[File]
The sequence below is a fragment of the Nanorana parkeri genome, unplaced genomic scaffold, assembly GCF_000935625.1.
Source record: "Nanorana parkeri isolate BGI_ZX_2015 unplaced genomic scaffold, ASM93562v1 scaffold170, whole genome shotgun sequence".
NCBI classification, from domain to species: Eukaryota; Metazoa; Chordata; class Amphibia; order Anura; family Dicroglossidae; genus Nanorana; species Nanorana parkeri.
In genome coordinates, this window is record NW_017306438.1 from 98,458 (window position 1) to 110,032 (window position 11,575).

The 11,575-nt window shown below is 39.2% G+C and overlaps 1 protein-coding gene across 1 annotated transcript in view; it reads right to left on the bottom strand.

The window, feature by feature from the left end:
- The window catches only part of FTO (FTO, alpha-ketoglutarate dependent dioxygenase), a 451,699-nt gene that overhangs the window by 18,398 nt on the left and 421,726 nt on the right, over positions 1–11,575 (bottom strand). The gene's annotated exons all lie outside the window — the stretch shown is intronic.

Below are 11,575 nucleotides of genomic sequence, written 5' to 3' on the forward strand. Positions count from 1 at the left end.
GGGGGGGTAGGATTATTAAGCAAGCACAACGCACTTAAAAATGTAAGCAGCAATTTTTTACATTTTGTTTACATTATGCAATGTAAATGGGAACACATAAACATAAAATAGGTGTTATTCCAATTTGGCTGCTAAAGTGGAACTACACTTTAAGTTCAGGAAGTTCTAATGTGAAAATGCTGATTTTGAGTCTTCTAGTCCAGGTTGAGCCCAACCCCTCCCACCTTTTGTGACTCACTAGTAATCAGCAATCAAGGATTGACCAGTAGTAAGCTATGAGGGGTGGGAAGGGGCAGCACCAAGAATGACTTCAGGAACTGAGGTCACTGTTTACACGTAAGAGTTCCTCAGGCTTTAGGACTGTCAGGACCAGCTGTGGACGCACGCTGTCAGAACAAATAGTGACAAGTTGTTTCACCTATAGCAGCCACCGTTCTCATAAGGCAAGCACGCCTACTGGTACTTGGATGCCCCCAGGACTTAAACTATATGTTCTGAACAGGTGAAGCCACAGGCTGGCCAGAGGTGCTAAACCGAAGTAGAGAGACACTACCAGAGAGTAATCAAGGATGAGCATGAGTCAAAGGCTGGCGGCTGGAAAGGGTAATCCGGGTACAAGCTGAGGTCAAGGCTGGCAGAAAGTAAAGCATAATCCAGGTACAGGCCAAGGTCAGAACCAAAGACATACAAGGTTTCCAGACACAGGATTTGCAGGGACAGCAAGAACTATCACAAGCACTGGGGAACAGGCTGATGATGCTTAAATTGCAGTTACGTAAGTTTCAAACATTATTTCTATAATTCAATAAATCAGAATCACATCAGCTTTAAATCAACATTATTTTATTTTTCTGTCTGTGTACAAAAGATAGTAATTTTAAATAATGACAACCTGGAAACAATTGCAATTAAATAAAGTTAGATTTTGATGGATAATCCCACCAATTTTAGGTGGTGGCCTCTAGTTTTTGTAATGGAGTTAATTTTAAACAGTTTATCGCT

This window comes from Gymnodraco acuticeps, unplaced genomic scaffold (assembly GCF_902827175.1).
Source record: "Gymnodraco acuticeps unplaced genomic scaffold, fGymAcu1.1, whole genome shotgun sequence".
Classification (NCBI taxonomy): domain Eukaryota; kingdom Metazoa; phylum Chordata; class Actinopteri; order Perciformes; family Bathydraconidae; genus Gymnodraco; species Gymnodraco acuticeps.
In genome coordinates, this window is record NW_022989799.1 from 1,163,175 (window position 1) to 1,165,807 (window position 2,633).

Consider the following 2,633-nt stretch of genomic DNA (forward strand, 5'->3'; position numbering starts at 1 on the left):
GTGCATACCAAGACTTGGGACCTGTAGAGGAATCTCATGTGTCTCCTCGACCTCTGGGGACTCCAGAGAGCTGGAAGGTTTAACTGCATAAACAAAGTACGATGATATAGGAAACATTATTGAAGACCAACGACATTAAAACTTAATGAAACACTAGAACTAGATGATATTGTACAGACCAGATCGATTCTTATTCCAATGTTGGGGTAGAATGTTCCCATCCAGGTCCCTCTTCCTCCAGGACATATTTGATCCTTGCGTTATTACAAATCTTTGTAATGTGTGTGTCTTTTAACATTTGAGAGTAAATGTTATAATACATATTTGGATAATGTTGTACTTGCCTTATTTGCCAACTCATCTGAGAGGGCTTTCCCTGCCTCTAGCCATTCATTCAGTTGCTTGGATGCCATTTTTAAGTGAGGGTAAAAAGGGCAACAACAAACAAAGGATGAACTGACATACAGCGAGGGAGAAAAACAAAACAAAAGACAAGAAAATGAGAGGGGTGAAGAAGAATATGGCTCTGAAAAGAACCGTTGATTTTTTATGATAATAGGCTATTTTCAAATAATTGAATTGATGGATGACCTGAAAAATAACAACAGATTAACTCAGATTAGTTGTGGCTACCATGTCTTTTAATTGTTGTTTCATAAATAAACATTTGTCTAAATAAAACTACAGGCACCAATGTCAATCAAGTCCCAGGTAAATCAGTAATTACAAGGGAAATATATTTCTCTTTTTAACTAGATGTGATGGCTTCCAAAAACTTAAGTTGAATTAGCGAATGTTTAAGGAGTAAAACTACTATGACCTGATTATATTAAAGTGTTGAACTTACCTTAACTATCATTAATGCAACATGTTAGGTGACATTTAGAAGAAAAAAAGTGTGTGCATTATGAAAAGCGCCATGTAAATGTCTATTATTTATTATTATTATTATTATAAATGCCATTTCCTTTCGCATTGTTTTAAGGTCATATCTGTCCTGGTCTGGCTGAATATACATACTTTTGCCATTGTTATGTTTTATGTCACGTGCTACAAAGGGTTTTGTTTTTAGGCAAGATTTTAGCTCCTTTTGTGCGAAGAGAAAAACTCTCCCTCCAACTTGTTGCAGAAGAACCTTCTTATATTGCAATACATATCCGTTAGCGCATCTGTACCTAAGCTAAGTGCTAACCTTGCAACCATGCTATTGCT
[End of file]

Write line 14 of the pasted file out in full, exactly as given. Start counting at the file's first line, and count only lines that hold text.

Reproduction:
Consider the following 2,633-nt stretch of genomic DNA (forward strand, 5'->3'; position numbering starts at 1 on the left):